[ExI] Bon Voyage, Fred Chamberlain

Eugen Leitl eugen at leitl.org
Fri Mar 23 13:38:22 UTC 2012


Bon Voyage, Fred Chamberlain

Posted on March 22, 2012 by chronopause	

I was an 18 year old kid feeding quarters into a payphone in front of a
Piggly Wiggly grocery store at 9 o’clock on a summer night in 1973, in
Augusta, Georgia. On the other end of the line was a middle aged aeronautical
engineer in La Crescenta, California, not far from the Jet Propulsion
Laboratory, feeding me dreams. He wasn’t telling me about the spaceship he
was working on to explore the outer planets, instead, we were talking about
the time machine he was building to take us to the future. You see, I was
helping him with the design – my part was the bubble trap, where pressure and
temperature would be measured.

The engineer’s name was Fred Chamberlain, and we had met the year before at
his home where he, his wife Linda and I had had dinner and had looked over
the various parts of the time machine project. It was then that I noticed
that the device was missing a critical component – a bubble trap – a device
to prevent dangerous air bubbles from entering the circulatory system of the
time traveler. Fred immediately saw the importance of the oversight and I set
about designing a bubble trap that would fit into the device as he had
already configured it.

We had been in correspondence for several years before we  met. Though I was
just a boy, we shared a dream to voyage into space and conquer the stars. To
do that, both of us understood we would have to become time travelers,
because we were trapped in a time and place that was wholly unsuited to our
ambitions and aims. We had been born too soon. We were doomed to grow old and
die before our species mastered the technology to venture forth from the
world of birth and set sail in the cosmos. The only way we could see out of
this tragedy, Fred, Linda and me, was to become time travelers, in fact a
very special sort of time traveler – medical time travelers.

What kid, then or now, wouldn’t kill to have a life like that? Isn’t that the
stuff that dreams are made of and the juvenile SF novels are plotted around?
Nobody has a life like that and everyone knows that a story like that
couldn’t possibly be true.

And yet, every word I’ve written there is true, and I’ve got the pictures to
prove it; and you’ve just seen them.

Fred Chamberlain was a NASA-JPL engineer working on the
Mariner-Jupiter-Saturn mission in 1973 and we had that conversation and many
like it. And we planned the mission Fred began yesterday and many more like
it before, and to follow. The time machine we were working on was actually
for a “fourth” of us, not mentioned in my story, Fred’s father, Fred, Jr.,
and it was indeed used to launch him on his journey on XXXXX of 1976. And
yes, my bubble trap was and integral and successfully component of that

Frederick Rockwell Chamberlain, III was and is of absolutely critical
importance to cryonics. While most people with more than a passing
acquaintance with cryonics will associate his importance with the founding of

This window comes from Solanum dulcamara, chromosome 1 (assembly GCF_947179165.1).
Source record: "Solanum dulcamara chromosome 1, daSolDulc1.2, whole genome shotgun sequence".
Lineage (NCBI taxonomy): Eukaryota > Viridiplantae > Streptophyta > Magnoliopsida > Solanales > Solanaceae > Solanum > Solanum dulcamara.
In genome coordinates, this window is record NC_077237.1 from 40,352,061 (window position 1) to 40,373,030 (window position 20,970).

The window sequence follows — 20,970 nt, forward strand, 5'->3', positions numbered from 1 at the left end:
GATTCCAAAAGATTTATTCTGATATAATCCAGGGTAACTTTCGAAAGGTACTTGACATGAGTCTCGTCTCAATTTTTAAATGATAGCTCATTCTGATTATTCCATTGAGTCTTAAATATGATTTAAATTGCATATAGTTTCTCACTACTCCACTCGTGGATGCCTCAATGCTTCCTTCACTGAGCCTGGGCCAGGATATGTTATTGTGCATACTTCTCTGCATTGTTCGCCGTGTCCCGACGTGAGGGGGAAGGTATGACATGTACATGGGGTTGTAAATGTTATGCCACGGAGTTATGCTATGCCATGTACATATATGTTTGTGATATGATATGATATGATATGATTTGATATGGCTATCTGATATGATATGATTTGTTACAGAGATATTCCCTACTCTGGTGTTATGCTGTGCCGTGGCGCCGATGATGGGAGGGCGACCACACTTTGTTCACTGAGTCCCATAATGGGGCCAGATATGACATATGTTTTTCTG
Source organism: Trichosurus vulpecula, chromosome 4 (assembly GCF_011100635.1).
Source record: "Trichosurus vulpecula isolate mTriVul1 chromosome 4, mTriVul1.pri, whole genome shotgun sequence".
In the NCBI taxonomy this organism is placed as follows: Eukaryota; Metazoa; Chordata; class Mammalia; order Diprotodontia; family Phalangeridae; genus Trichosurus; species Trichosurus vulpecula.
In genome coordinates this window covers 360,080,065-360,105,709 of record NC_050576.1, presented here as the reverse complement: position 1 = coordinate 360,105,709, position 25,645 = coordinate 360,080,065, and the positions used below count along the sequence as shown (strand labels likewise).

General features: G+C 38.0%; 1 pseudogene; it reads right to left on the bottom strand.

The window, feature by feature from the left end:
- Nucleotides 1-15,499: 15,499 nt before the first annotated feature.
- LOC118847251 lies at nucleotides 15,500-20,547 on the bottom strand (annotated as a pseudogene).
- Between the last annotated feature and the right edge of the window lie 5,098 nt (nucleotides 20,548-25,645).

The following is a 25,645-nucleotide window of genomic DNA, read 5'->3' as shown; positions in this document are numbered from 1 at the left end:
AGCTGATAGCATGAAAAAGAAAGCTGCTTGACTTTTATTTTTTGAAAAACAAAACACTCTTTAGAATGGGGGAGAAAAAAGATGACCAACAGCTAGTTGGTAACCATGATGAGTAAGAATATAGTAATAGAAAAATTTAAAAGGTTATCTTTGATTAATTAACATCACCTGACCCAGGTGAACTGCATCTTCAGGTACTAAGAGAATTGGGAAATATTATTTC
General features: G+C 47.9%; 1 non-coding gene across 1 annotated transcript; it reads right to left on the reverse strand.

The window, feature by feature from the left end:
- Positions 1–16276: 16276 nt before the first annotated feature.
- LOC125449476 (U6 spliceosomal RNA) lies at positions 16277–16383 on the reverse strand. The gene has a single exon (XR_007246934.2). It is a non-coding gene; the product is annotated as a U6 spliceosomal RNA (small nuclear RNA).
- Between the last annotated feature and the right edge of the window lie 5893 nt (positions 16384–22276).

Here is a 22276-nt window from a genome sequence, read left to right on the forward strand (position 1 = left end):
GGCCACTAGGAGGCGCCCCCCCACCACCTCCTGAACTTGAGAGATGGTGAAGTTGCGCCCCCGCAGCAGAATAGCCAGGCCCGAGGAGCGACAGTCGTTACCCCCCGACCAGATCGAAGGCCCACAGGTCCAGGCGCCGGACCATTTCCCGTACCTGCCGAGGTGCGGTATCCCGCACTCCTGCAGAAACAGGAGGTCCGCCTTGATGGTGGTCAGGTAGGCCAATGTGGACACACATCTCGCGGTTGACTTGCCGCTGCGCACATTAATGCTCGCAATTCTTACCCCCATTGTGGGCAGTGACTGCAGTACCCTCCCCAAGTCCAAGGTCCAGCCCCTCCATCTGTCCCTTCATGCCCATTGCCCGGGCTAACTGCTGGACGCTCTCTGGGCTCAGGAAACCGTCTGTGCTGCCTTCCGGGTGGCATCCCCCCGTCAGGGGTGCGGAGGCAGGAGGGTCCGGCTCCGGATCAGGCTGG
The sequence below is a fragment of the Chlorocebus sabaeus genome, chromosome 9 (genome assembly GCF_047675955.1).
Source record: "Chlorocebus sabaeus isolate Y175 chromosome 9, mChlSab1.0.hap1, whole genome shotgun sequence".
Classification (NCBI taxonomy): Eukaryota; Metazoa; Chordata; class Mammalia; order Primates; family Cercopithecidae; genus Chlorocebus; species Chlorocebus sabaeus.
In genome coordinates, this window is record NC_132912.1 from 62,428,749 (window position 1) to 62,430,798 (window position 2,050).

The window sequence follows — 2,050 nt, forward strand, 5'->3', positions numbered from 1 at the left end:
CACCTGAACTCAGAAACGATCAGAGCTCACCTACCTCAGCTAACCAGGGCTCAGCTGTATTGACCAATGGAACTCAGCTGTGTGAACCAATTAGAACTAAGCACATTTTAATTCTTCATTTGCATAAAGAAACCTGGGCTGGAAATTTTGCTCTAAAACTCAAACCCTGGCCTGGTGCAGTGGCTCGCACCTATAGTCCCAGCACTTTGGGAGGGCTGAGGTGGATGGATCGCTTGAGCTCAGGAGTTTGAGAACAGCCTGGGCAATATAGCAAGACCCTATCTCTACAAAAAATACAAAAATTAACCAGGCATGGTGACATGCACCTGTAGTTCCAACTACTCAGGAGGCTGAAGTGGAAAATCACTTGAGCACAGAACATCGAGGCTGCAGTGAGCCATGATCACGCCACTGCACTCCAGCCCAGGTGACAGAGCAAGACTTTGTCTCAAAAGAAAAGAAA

Alcor, that is in reality only a surrogate marker for his deeper importance.
Fred came on the scene in cryonics in what was unarguably its darkest hour.
It had degenerated into little more than a fraudulent cult in California and,
everywhere in the US, it had lost all vestiges of technical and scientific

When Fred discovered this in his role as Vice President of the Cryonics
Society of California (CSC) he not only left CSC and founded Alcor, he and
Linda Chamberlain established, for the first time anywhere, the practice of
scientific, evidence based cryonics; cryonics based on the scientific method,
on documentation of procedures, policies, cryopreservation protocols and
rigorous patient case reports. He and Linda mandated not only scientific and
technical accountability, but administrative, financial and legal
accountability as well.

In doing these things, Fred and Linda attracted and mentored others. Fred’s
personality and his military background brokered no compromise and his
mentoring profoundly shaped me and a few others, molding us into the
irascible and generally disagreeable inhuman beings we are today. At one time
Fred was responsible for replenishing the tritium supply of all of the
hydrogen warheads in the US arsenal. Men given that responsibility do not
suffer fools gladly.

Personally, Fred taught me a great deal about engineering; not about the
mathematics of it, but about engineering at the systems level, about how to
look at a complex problem and tease it apart without being overwhelmed by it.
He had a fantastic ability to see and solve problems at a meta-level, and he
was able to communicate that to others.

Fred Chamberlain helped to build three incredible machines. Both had their
origin at roughly the same place and at roughly the same time in the
foothills of the Santa Monica mountains near Pasadena, California. Two
Voyager spacecraft are on their way to the stars moving  through the
heliopause at ~ 16.08 km/s as I write this. The other, a medical time
machine, currently located in Scottsdale, Arizona, is moving relentlessly
forward with its precious cargo of time-stopped souls one slow day at a time.